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International News
Costa Rican Psychiatrists Proud of MH Care System
Psychiatric News
Volume 40 Number 15 page 12-12

Back in the 1930s, a Costa Rican named Nazario Chinchilla decided to undertake a daring venture. Although he had only three years of education and could not speak English, he traveled to the United States, bought vehicle chassis, brought them back to Costa Rica, then used them to build the first intercity buses in his country. Chinchilla became wealthy from this enterprise. What's more, he raised 10 children and lived to be 101.

It is Chinchilla and numerous other Costa Ricans with a positive, can-do attitude who have alchemized their little country, tucked between the Atlantic and Pacific oceans, into one of the gems of Latin America. Costa Rica is a sound democracy and has no military, and the majority of its citizens enjoy a fairly high standard of living compared with that in the United States. According to the World Bank, the combination of steady economic growth and sustained investment in human development has led to a substantial reduction in poverty, which fell from 32 percent of the population in 1991 to 18 percent in 2003, while extreme poverty decreased from 12 percent to 5 percent in the same period.

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Under its national health plan, Costa Rica provides care to its citizens at the National Psychiatric Hospital in San Jose.  Joan Arehart-Treichel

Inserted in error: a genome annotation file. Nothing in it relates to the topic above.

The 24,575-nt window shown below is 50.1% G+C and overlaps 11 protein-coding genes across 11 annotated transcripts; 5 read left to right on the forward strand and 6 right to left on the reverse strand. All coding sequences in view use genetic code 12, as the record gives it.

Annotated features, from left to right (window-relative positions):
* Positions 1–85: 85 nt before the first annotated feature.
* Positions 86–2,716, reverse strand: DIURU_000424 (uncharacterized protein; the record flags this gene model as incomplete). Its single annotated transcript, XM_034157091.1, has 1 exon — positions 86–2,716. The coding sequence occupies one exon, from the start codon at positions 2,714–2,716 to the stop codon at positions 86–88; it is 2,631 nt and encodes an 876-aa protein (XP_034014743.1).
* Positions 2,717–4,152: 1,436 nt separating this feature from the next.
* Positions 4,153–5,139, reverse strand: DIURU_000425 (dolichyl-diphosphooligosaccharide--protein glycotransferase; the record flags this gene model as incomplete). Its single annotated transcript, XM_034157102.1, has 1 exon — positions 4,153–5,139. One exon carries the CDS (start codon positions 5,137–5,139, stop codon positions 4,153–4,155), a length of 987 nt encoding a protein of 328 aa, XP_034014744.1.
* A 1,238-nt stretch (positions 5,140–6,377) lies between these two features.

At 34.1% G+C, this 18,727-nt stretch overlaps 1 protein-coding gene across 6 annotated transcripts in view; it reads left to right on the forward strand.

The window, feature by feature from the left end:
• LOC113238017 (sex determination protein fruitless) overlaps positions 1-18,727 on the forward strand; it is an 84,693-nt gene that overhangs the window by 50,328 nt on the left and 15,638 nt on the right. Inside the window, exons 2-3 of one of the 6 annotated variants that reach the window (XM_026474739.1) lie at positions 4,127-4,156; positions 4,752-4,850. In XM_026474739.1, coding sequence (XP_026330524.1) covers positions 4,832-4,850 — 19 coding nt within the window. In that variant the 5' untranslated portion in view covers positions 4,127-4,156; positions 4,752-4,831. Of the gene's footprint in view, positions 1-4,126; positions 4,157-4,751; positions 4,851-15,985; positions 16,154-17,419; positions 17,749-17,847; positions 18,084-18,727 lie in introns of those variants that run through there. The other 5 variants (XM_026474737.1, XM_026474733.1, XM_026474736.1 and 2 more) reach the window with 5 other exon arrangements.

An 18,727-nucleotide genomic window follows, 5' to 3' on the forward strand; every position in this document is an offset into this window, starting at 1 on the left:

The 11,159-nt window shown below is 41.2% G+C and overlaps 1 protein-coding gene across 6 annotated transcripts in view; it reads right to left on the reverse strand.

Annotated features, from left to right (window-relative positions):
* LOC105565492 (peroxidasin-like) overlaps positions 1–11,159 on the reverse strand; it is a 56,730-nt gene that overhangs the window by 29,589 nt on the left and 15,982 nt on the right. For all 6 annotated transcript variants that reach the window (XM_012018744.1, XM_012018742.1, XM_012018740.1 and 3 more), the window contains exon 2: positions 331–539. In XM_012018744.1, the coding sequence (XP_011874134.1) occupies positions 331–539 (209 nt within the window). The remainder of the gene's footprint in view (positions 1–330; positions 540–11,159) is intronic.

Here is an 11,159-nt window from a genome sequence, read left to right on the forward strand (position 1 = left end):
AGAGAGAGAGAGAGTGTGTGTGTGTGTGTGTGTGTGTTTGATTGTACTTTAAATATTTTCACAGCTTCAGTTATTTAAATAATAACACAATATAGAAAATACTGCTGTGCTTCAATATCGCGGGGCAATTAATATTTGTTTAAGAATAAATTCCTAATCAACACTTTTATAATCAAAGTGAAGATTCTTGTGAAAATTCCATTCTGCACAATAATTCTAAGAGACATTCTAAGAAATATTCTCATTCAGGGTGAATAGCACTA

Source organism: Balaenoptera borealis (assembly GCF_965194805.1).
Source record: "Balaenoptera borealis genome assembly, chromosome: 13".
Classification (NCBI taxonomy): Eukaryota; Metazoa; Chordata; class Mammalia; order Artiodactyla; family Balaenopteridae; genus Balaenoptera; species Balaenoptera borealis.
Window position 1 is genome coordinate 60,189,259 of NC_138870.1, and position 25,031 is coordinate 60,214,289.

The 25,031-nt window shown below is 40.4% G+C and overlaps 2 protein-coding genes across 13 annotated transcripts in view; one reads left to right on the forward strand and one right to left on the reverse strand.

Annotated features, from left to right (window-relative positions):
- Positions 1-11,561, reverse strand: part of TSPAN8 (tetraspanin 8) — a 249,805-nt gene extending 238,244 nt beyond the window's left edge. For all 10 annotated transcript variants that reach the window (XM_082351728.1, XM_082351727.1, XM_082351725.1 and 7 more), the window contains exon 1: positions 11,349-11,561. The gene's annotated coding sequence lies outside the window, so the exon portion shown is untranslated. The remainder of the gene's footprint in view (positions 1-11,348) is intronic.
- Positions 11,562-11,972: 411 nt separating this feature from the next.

In the health realm, Costa Ricans also have much to boast about. With a government-funded health care system, everyone has access to free medical care. Costa Ricans' life expectancy is comparable to that of Americans—76.5 years for Costa Ricans versus 77.6 for Americans." So that means that we're doing something very right," Andrea Mesen, M.D., a Costa Rican psychiatrist, told Psychiatric News.

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And one of the things being done right in the psychiatric realm is that psychiatric services are fairly accessible, according to Gary Arce, M.D." We have psychiatrists in all but seven of the 29 government-run regional hospitals in Costa Rica," he said.

Arce heads the mental health division of the Caja Costarricense de Seguro Social (CCSS). The CCSS is the national health care system that operates medical facilities in Costa Rica and makes medical care available for free.

Another positive step, Arce said in an interview, is that he and his staff at the CCSS are in the process of changing from a system that used to be centered on custodial care of severely mentally ill patients to one based on community care. That means that while some people with severe mental illness still live in the National Psychiatric Hospital in San Jose, the capital, or in an asylum facility outside the city, an increasing number now live at home and receive care in their communities.

Also on the plus side, Arce reported, he and his staff have set up community daycare centers where persons with serious mental illness can get job training, make products to sell, socialize, and even get a free lunch. They have also established community centers for adolescents with mental health issues and the first rehabilitation center for youth with substance abuse problems. They are attempting to help primary care physicians better identify and treat individuals with depression, except the most severe cases.